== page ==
[267>] Once when a young man was talking a great deal, he said, “Your ears have run down into your tongue.” On one occasion a very handsome man was saying that a wise man did not appear to him likely to fall in love; “Then,” said he, “I cannot imagine anything that will be more miserable than you good-looking fellows.” He also used often to say that most philosophers were wise in great things, but ignorant of petty subjects and chance details; and he used to cite the saying of Caphesius, who, when one of his pupils was labouring hard to be able to blow very powerfully, gave him a slap, and said, that excellence did not depend upon greatness, but greatness on excellence. Once, when a young man was arguing very confidently, he said, “I should not like to say, O youth, all that occurs to me.” And once, when a handsome and wealthy Rhodian, but one who had no other qualification, was pressing him to take him as a pupil, he, as he was not inclined to receive him, first of all made him sit on the dusty seats that he might dirt his cloak, then he put him down in the place of the poor that he might rub against their rags, and at last the young man went away. One of his sayings used to be, that vanity was the most unbecoming of all things, and especially so in the young. Another was, that one ought not to try and recollect the exact words and expressions of a discourse, but to fix all one’s attention on the arrangement of the arguments, instead of treating it as if it were a piece of boiled meat, or some delicate eatable. He used also to say that young men ought to maintain the most scrupulous reserve in their walking, their gait, and their dress; and he was constantly quoting the lines of Euripides on Capaneus, that—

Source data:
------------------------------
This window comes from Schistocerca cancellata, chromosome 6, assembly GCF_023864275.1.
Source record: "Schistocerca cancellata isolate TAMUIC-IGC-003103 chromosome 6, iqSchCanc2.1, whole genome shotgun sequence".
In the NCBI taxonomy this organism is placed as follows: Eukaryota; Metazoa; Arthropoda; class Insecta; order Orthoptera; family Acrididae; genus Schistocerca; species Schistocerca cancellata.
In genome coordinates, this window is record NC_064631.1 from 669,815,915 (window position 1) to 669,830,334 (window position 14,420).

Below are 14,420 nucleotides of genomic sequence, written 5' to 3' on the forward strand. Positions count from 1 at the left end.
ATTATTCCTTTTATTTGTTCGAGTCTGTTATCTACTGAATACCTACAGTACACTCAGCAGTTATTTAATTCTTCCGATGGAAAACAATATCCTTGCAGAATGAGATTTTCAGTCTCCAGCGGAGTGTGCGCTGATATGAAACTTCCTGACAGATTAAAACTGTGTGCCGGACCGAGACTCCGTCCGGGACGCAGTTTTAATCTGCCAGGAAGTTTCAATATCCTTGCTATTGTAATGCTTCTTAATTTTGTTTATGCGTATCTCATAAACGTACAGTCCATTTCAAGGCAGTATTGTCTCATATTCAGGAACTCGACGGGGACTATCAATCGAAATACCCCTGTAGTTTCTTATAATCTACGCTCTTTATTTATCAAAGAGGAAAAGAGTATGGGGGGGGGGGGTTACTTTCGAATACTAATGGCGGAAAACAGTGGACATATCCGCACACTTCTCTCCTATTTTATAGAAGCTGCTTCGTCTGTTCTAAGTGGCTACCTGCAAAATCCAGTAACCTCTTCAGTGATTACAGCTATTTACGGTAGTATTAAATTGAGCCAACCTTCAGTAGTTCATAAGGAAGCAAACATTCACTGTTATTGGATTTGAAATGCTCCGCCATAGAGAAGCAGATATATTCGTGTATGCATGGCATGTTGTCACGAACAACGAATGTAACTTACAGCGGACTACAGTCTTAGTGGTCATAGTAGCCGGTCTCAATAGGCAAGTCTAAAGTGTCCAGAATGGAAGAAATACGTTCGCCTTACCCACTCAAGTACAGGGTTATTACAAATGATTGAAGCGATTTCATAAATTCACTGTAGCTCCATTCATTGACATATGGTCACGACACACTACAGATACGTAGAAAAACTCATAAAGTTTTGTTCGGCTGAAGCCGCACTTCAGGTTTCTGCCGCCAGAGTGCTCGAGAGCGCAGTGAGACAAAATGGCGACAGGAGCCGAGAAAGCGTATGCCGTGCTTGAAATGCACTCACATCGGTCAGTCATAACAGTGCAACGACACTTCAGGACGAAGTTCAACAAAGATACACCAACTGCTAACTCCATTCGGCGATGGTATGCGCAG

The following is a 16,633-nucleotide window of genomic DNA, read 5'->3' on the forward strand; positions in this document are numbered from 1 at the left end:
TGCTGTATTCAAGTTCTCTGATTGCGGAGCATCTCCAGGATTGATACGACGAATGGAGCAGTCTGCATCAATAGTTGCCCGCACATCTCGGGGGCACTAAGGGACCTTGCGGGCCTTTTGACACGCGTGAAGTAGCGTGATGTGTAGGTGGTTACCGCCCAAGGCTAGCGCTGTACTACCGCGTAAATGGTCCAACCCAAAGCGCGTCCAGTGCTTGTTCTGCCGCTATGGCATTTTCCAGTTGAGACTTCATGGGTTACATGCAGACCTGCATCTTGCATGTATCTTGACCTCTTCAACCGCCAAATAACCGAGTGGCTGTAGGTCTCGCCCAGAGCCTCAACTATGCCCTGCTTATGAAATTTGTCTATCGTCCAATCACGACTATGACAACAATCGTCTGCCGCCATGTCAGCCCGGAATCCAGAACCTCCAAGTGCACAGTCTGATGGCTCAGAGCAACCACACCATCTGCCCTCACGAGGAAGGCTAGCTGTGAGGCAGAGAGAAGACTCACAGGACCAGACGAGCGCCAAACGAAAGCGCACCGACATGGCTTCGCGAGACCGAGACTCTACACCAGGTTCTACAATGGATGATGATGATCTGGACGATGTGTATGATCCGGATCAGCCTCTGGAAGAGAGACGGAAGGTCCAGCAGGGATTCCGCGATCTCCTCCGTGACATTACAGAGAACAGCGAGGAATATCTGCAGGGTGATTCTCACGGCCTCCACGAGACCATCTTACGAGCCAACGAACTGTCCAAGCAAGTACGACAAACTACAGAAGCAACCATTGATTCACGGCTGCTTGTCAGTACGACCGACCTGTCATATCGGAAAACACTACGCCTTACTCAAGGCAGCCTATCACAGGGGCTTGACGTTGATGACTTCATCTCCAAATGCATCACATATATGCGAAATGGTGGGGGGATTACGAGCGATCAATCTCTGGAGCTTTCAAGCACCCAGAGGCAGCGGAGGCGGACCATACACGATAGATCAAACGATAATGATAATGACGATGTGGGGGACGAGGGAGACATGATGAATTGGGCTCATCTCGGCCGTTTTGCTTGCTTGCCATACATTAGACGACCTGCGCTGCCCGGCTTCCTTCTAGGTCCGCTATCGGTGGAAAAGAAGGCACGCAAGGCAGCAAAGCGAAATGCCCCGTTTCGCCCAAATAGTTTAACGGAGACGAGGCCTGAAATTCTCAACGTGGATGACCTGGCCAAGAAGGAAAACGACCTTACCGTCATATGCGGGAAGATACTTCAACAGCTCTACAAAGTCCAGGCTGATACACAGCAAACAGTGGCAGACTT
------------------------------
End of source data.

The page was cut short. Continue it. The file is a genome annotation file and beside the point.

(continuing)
His wealth was ample.
But yet no pride did mingle with his state,
Nor had he haughty thought, or arrogance
More than the poorest man.

And one of his sayings used to be, that nothing was more unfriendly to the comprehension of the accurate sciences than poetry; and that there was nothing that we stood in so much need of as time. When he was asked what a friend was, he replied, “Another I.” They say that he was once scourging a slave whom he had detected in theft; and when he said to him, “It was fated that I should steal ;” he rejoined, “Yes, and that you should be beaten.” He used to call beauty the [268>] flower of the voice; but some report this as if he had said that the voice is the flower of beauty. On one occasion, when he saw a slave belonging to one of his friends severely bruised, he said to his friend, “I see the footsteps of your anger.” He once accosted a man who was all over unguents and perfumes, “Who is this who smells like a woman ?” When Dionysius Metathemenus asked him why he was the only person whom he did not correct, he replied, “Because I have no confidence in you.” A young man was talking a great deal of nonsense, and he said to him, “This is the reason why we have two ears and only one mouth, that we may hear more and speak less.”

Once, when he was at an entertainment and remained wholly silent, he was asked what the reason was; and so he bade the person who found fault with him tell the king that there was a man in the room who knew how to hold his tongue; now the people who asked him this were ambassadors who had come from Ptolemy, and who wished to know what report they were to make of him to the king. He was once asked how he felt when people abused him, and he said, “As an ambassador feels when he is sent away without an answer.” Apollonius of Tyre tells us, that when Crates dragged him by the cloak away from Stilpo, he said. “O Crates, the proper way to take hold of philosophers is by the ears; so now do you convince me and drag me by them; but if you use force towards me, my body may be with you, but my mind with Stilpo.”